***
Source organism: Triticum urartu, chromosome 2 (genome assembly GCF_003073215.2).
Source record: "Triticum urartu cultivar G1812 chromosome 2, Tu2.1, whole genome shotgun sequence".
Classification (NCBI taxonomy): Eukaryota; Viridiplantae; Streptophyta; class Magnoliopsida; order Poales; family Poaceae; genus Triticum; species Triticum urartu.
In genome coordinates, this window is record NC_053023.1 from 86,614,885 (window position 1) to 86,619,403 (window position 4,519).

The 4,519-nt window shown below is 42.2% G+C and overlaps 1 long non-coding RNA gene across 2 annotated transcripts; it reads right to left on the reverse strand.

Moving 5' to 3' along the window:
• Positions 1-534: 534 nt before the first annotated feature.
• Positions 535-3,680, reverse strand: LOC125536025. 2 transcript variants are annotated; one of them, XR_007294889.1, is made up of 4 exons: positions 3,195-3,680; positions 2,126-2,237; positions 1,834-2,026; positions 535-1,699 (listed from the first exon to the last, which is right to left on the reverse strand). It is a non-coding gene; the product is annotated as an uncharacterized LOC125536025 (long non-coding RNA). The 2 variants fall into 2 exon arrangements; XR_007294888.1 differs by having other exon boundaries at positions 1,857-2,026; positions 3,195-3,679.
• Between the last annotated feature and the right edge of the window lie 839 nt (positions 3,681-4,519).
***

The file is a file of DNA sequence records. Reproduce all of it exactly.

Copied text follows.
Source organism: Triticum urartu, chromosome 2 (genome assembly GCF_003073215.2).
Source record: "Triticum urartu cultivar G1812 chromosome 2, Tu2.1, whole genome shotgun sequence".
Classification (NCBI taxonomy): Eukaryota; Viridiplantae; Streptophyta; class Magnoliopsida; order Poales; family Poaceae; genus Triticum; species Triticum urartu.
In genome coordinates, this window is record NC_053023.1 from 86,614,885 (window position 1) to 86,619,403 (window position 4,519).

The 4,519-nt window shown below is 42.2% G+C and overlaps 1 long non-coding RNA gene across 2 annotated transcripts; it reads right to left on the reverse strand.

Moving 5' to 3' along the window:
• Positions 1-534: 534 nt before the first annotated feature.
• Positions 535-3,680, reverse strand: LOC125536025. 2 transcript variants are annotated; one of them, XR_007294889.1, is made up of 4 exons: positions 3,195-3,680; positions 2,126-2,237; positions 1,834-2,026; positions 535-1,699 (listed from the first exon to the last, which is right to left on the reverse strand). It is a non-coding gene; the product is annotated as an uncharacterized LOC125536025 (long non-coding RNA). The 2 variants fall into 2 exon arrangements; XR_007294888.1 differs by having other exon boundaries at positions 1,857-2,026; positions 3,195-3,679.
• Between the last annotated feature and the right edge of the window lie 839 nt (positions 3,681-4,519).